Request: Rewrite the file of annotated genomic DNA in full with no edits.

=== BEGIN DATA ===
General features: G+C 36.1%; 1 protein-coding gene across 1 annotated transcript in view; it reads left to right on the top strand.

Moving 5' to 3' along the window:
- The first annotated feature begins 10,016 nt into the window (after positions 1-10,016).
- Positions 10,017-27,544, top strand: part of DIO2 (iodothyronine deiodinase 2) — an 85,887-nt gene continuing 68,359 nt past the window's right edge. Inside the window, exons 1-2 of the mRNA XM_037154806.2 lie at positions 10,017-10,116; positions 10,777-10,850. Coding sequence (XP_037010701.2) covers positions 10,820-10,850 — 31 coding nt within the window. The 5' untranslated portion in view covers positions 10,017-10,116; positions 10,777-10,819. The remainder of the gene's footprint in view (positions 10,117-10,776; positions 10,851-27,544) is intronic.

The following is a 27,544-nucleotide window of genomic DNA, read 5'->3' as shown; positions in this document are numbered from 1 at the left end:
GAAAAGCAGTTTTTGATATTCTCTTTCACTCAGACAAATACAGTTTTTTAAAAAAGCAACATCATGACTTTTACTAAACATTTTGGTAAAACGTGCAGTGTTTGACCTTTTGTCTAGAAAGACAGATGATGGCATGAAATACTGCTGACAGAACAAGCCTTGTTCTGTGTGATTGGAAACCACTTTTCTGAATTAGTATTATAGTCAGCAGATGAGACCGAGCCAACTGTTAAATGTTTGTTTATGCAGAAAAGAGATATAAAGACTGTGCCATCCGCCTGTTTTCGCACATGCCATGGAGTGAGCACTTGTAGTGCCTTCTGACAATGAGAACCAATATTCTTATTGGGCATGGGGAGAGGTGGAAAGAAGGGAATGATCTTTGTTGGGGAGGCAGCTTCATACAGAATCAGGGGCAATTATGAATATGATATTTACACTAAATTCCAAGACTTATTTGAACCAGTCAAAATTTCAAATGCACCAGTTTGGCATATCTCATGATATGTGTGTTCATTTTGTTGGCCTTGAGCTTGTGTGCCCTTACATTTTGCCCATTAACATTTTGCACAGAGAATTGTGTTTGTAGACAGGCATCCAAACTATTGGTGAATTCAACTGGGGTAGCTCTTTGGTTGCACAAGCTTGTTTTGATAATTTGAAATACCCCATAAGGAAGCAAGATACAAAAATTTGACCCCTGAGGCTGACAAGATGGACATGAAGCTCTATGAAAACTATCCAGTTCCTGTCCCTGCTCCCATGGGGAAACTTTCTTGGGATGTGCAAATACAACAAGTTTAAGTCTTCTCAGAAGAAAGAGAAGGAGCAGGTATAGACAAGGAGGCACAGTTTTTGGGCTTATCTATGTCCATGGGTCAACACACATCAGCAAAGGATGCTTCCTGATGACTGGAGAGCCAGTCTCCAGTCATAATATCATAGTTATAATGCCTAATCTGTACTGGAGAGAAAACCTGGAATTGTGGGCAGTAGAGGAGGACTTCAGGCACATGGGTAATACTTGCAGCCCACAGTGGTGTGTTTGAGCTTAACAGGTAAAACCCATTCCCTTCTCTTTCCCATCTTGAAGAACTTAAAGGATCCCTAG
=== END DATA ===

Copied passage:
General features: G+C 36.1%; 1 protein-coding gene across 1 annotated transcript in view; it reads left to right on the top strand.

Moving 5' to 3' along the window:
- The first annotated feature begins 10,016 nt into the window (after positions 1-10,016).
- Positions 10,017-27,544, top strand: part of DIO2 (iodothyronine deiodinase 2) — an 85,887-nt gene continuing 68,359 nt past the window's right edge. Inside the window, exons 1-2 of the mRNA XM_037154806.2 lie at positions 10,017-10,116; positions 10,777-10,850. Coding sequence (XP_037010701.2) covers positions 10,820-10,850 — 31 coding nt within the window. The 5' untranslated portion in view covers positions 10,017-10,116; positions 10,777-10,819. The remainder of the gene's footprint in view (positions 10,117-10,776; positions 10,851-27,544) is intronic.

The following is a 27,544-nucleotide window of genomic DNA, read 5'->3' as shown; positions in this document are numbered from 1 at the left end:
GAAAAGCAGTTTTTGATATTCTCTTTCACTCAGACAAATACAGTTTTTTAAAAAAGCAACATCATGACTTTTACTAAACATTTTGGTAAAACGTGCAGTGTTTGACCTTTTGTCTAGAAAGACAGATGATGGCATGAAATACTGCTGACAGAACAAGCCTTGTTCTGTGTGATTGGAAACCACTTTTCTGAATTAGTATTATAGTCAGCAGATGAGACCGAGCCAACTGTTAAATGTTTGTTTATGCAGAAAAGAGATATAAAGACTGTGCCATCCGCCTGTTTTCGCACATGCCATGGAGTGAGCACTTGTAGTGCCTTCTGACAATGAGAACCAATATTCTTATTGGGCATGGGGAGAGGTGGAAAGAAGGGAATGATCTTTGTTGGGGAGGCAGCTTCATACAGAATCAGGGGCAATTATGAATATGATATTTACACTAAATTCCAAGACTTATTTGAACCAGTCAAAATTTCAAATGCACCAGTTTGGCATATCTCATGATATGTGTGTTCATTTTGTTGGCCTTGAGCTTGTGTGCCCTTACATTTTGCCCATTAACATTTTGCACAGAGAATTGTGTTTGTAGACAGGCATCCAAACTATTGGTGAATTCAACTGGGGTAGCTCTTTGGTTGCACAAGCTTGTTTTGATAATTTGAAATACCCCATAAGGAAGCAAGATACAAAAATTTGACCCCTGAGGCTGACAAGATGGACATGAAGCTCTATGAAAACTATCCAGTTCCTGTCCCTGCTCCCATGGGGAAACTTTCTTGGGATGTGCAAATACAACAAGTTTAAGTCTTCTCAGAAGAAAGAGAAGGAGCAGGTATAGACAAGGAGGCACAGTTTTTGGGCTTATCTATGTCCATGGGTCAACACACATCAGCAAAGGATGCTTCCTGATGACTGGAGAGCCAGTCTCCAGTCATAATATCATAGTTATAATGCCTAATCTGTACTGGAGAGAAAACCTGGAATTGTGGGCAGTAGAGGAGGACTTCAGGCACATGGGTAATACTTGCAGCCCACAGTGGTGTGTTTGAGCTTAACAGGTAAAACCCATTCCCTTCTCTTTCCCATCTTGAAGAACTTAAAGGATCCCTAG